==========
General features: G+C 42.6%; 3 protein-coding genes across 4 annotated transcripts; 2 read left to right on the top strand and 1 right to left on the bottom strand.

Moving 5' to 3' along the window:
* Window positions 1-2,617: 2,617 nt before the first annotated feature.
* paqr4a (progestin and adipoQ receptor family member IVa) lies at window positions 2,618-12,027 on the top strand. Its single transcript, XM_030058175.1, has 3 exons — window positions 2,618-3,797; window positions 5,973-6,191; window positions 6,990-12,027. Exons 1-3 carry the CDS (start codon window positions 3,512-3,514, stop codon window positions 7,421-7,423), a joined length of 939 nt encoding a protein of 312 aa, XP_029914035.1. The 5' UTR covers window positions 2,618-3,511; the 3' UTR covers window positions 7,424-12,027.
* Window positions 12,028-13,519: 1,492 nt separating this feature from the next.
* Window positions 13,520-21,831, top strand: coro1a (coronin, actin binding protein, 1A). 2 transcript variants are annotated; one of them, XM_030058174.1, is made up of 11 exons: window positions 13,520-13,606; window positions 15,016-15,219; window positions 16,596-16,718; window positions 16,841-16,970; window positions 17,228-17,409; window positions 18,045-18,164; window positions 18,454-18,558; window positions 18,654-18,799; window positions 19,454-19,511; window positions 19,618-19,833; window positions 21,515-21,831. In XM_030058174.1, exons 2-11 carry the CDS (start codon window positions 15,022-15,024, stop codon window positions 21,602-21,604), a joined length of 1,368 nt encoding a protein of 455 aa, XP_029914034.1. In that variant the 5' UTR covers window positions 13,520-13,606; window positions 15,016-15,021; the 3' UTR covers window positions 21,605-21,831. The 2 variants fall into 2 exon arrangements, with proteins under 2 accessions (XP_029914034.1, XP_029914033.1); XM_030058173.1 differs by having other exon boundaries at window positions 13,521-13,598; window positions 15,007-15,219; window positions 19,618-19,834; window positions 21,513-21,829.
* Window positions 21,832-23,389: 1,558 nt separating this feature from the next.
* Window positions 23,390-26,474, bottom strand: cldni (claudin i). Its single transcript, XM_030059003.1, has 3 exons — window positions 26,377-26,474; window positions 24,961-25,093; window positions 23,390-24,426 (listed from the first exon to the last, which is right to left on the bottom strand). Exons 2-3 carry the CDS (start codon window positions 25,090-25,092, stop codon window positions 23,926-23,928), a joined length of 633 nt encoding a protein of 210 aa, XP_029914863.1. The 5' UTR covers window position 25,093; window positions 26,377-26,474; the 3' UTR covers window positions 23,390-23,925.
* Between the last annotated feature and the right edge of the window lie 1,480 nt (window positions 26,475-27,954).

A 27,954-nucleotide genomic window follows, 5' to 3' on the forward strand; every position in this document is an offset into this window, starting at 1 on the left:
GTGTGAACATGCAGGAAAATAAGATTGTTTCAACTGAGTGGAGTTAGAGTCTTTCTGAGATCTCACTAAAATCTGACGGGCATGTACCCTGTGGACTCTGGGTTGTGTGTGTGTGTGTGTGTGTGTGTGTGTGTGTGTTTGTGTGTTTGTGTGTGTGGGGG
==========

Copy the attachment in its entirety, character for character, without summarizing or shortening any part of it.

General features: G+C 42.6%; 3 protein-coding genes across 4 annotated transcripts; 2 read left to right on the top strand and 1 right to left on the bottom strand.

Moving 5' to 3' along the window:
* Window positions 1-2,617: 2,617 nt before the first annotated feature.
* paqr4a (progestin and adipoQ receptor family member IVa) lies at window positions 2,618-12,027 on the top strand. Its single transcript, XM_030058175.1, has 3 exons — window positions 2,618-3,797; window positions 5,973-6,191; window positions 6,990-12,027. Exons 1-3 carry the CDS (start codon window positions 3,512-3,514, stop codon window positions 7,421-7,423), a joined length of 939 nt encoding a protein of 312 aa, XP_029914035.1. The 5' UTR covers window positions 2,618-3,511; the 3' UTR covers window positions 7,424-12,027.
* Window positions 12,028-13,519: 1,492 nt separating this feature from the next.
* Window positions 13,520-21,831, top strand: coro1a (coronin, actin binding protein, 1A). 2 transcript variants are annotated; one of them, XM_030058174.1, is made up of 11 exons: window positions 13,520-13,606; window positions 15,016-15,219; window positions 16,596-16,718; window positions 16,841-16,970; window positions 17,228-17,409; window positions 18,045-18,164; window positions 18,454-18,558; window positions 18,654-18,799; window positions 19,454-19,511; window positions 19,618-19,833; window positions 21,515-21,831. In XM_030058174.1, exons 2-11 carry the CDS (start codon window positions 15,022-15,024, stop codon window positions 21,602-21,604), a joined length of 1,368 nt encoding a protein of 455 aa, XP_029914034.1. In that variant the 5' UTR covers window positions 13,520-13,606; window positions 15,016-15,021; the 3' UTR covers window positions 21,605-21,831. The 2 variants fall into 2 exon arrangements, with proteins under 2 accessions (XP_029914034.1, XP_029914033.1); XM_030058173.1 differs by having other exon boundaries at window positions 13,521-13,598; window positions 15,007-15,219; window positions 19,618-19,834; window positions 21,513-21,829.
* Window positions 21,832-23,389: 1,558 nt separating this feature from the next.
* Window positions 23,390-26,474, bottom strand: cldni (claudin i). Its single transcript, XM_030059003.1, has 3 exons — window positions 26,377-26,474; window positions 24,961-25,093; window positions 23,390-24,426 (listed from the first exon to the last, which is right to left on the bottom strand). Exons 2-3 carry the CDS (start codon window positions 25,090-25,092, stop codon window positions 23,926-23,928), a joined length of 633 nt encoding a protein of 210 aa, XP_029914863.1. The 5' UTR covers window position 25,093; window positions 26,377-26,474; the 3' UTR covers window positions 23,390-23,925.
* Between the last annotated feature and the right edge of the window lie 1,480 nt (window positions 26,475-27,954).

A 27,954-nucleotide genomic window follows, 5' to 3' on the forward strand; every position in this document is an offset into this window, starting at 1 on the left:
GTGTGAACATGCAGGAAAATAAGATTGTTTCAACTGAGTGGAGTTAGAGTCTTTCTGAGATCTCACTAAAATCTGACGGGCATGTACCCTGTGGACTCTGGGTTGTGTGTGTGTGTGTGTGTGTGTGTGTGTGTGTGTTTGTGTGTTTGTGTGTGTGGGGG